I have recently decided that I am an atheist. The problem is that I am now much more anxious about my own mortality, and the mortality of the people I care about. It is scary to suddenly feel like there isn’t a God looking out for us, and that there will just be nothing after we die. Also I can’t help being afraid that if I am wrong I will go to Hell. How should I cope with these fears?
Many people fear their own mortality. I don’t want to die either; not because I fear going to Hell, but because I love living and don’t want to stop. It is natural for a person to not want to die.
Unfortunately, religion teaches an unnatural fear of death, beginning when we are very young and incapable of understanding such profound concepts for ourselves. The “Salvation” that religion preaches as a way to lessen the fear of death also serves as a bullying tactic against those who do not adhere to that religion’s dogma.
Religion distorts children’s natural fears before they are old enough to examine information critically. What you learned as a child can be difficult to unlearn as a teenager or young adult, and irrational fears are often the hardest to overcome.
Remember that your fear of Hell is an accident of your birth and not an indication of reality. Your parents taught you to fear Hell because they fear Hell. If you had been born to Hindus you would have been raised to believe in reincarnation. If you had been born a Viking you would have been taught that the only way to get into Heaven was to cross a rainbow bridge after dying gloriously in battle.
Consider joining a Recovering From Religion group to meet others dealing with the same issues. Many people who have been atheist a long time will tell you they had similar fears when they first left religion. Listen and explore how they dealt with those fears. If you can’t find someone to talk to in person, go online and ask some of the atheists on forums and websites like Atheist Nexus.
Read and research for yourself what other atheists feel about death and mortality. When I left religion, I felt anxiety about my mortality. I read a number of authors that helped me understand myself and my fears better. In the process I felt my fears slowly melt away. It was one of the most liberating things I have ever experienced. I can live my life without looking over my shoulder to see if a god or devil is watching me. I can live my life in a way that enhances my life and those around me. I can enjoy talking with people like you and explore and learn how to live this life to the fullest.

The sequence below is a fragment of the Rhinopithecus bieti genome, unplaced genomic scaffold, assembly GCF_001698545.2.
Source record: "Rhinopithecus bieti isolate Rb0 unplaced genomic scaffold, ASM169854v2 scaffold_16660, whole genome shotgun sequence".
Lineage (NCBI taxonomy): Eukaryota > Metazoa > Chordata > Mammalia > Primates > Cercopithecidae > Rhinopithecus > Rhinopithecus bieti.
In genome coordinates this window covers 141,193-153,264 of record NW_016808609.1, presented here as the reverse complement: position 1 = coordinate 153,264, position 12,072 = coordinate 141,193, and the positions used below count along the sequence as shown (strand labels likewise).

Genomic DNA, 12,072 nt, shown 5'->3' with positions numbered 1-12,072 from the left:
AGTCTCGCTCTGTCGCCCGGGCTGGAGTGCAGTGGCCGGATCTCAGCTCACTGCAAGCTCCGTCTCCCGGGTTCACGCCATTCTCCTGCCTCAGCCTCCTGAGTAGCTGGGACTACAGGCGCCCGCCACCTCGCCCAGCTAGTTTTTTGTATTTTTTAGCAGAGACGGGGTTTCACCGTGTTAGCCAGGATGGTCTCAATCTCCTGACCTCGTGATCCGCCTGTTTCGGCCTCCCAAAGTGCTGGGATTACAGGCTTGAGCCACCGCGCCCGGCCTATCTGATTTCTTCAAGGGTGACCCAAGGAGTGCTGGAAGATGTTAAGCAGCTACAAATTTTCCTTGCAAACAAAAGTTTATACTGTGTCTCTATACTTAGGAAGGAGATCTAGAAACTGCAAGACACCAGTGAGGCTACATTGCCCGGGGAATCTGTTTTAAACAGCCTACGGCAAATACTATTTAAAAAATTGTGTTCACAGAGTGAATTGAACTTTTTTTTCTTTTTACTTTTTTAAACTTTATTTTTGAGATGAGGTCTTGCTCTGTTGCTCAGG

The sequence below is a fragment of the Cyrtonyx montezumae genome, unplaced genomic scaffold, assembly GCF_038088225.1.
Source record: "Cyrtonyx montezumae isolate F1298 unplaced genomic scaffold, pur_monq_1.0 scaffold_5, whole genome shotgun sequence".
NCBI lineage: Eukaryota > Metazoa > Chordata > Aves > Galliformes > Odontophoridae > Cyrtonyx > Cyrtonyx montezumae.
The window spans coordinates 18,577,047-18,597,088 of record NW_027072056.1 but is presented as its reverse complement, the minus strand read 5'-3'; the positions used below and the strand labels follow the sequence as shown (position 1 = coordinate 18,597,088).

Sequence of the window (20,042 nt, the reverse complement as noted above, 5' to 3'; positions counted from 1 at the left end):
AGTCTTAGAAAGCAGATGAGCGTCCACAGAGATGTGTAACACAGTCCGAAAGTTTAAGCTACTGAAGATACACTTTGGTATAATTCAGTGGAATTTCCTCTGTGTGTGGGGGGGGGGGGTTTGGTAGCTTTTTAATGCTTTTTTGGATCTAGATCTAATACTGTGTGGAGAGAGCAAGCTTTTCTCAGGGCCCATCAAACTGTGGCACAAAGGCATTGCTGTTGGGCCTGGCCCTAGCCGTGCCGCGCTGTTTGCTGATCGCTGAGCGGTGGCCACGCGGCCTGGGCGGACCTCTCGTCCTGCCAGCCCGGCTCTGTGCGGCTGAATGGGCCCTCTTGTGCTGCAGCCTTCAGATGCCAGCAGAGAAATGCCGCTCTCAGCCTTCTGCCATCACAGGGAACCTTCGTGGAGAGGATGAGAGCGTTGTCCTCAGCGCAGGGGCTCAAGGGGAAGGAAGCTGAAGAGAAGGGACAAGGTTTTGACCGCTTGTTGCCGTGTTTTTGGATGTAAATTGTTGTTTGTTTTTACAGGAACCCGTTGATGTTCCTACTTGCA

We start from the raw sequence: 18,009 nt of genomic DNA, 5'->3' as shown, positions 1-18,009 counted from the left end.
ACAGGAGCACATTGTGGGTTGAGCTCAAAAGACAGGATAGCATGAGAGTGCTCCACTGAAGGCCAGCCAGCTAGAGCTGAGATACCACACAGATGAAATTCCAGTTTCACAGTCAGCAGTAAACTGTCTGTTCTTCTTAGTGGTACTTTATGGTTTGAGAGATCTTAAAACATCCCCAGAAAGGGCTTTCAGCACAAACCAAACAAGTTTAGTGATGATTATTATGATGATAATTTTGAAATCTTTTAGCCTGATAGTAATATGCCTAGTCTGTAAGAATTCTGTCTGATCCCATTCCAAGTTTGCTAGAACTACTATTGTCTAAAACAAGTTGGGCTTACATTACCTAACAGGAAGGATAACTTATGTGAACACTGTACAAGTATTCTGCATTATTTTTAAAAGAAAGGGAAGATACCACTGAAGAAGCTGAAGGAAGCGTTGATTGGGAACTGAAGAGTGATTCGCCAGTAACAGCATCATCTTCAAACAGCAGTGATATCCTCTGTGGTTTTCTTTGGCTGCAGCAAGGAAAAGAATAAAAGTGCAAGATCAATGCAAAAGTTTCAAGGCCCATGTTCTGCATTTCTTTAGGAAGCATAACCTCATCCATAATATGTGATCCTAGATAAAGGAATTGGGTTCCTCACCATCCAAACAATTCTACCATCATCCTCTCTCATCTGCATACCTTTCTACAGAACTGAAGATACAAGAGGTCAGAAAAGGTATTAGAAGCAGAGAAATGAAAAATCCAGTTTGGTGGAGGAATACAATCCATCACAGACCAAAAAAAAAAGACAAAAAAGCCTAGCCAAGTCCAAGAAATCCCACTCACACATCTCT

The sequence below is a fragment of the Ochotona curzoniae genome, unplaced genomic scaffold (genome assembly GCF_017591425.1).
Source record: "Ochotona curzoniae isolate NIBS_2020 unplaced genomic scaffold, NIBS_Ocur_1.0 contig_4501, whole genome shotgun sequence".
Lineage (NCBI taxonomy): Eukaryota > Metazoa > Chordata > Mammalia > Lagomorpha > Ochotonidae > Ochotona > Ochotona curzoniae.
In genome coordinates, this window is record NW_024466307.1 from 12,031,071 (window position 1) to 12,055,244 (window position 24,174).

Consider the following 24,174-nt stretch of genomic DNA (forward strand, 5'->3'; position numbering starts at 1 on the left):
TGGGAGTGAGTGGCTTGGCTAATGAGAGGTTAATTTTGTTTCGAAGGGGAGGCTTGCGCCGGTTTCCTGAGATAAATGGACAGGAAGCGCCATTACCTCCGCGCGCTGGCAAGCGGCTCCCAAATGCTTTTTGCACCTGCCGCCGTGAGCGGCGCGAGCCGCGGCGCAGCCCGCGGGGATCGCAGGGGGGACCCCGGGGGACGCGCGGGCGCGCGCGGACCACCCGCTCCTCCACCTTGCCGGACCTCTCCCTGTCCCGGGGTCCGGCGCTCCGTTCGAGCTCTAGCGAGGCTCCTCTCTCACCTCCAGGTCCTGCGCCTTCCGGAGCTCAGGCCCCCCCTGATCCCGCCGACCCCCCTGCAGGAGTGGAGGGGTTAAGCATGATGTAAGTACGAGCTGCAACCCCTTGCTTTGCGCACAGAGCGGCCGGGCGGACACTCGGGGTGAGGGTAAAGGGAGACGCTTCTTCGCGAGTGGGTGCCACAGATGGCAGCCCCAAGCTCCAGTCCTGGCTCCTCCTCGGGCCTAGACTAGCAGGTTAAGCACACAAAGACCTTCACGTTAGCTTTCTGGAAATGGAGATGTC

I contributed to an interesting documentary series on the subject. I also recommend Bertrand Russell’s “Why I Am Not a Christian” as one of the best books of all time. I have not yet read Christopher Hitchens’ final book “Mortality,” but you may consider reading that as well.
Many atheists report that finally coming to grips with the idea that this is the only life they have liberated them and gave them new focus on living their life to the fullest and for the good of the people around them. How much more rewarding to know you are doing things that support and enhance other’s lives because you love them, not for some reward in a later life.Living life without religion means we have to cherish the time we have now with those we love. We aren’t going to see them after they die, so we need to make amends sooner, love more and live so that we have no regrets later.
Finally, if you were raised in a religiously and psychologically abusive home or church, you may need more professional help. Consider contacting a therapist in our Secular Therapy project. They are trained to help people leaving religion. (The website is free but the therapists do charge for their services.)The more you talk and interact with other atheists, the more you will see how they deal with this common problem and you will find ways to move forward with your life, making the most of your time, unburdened by unnatural fears.
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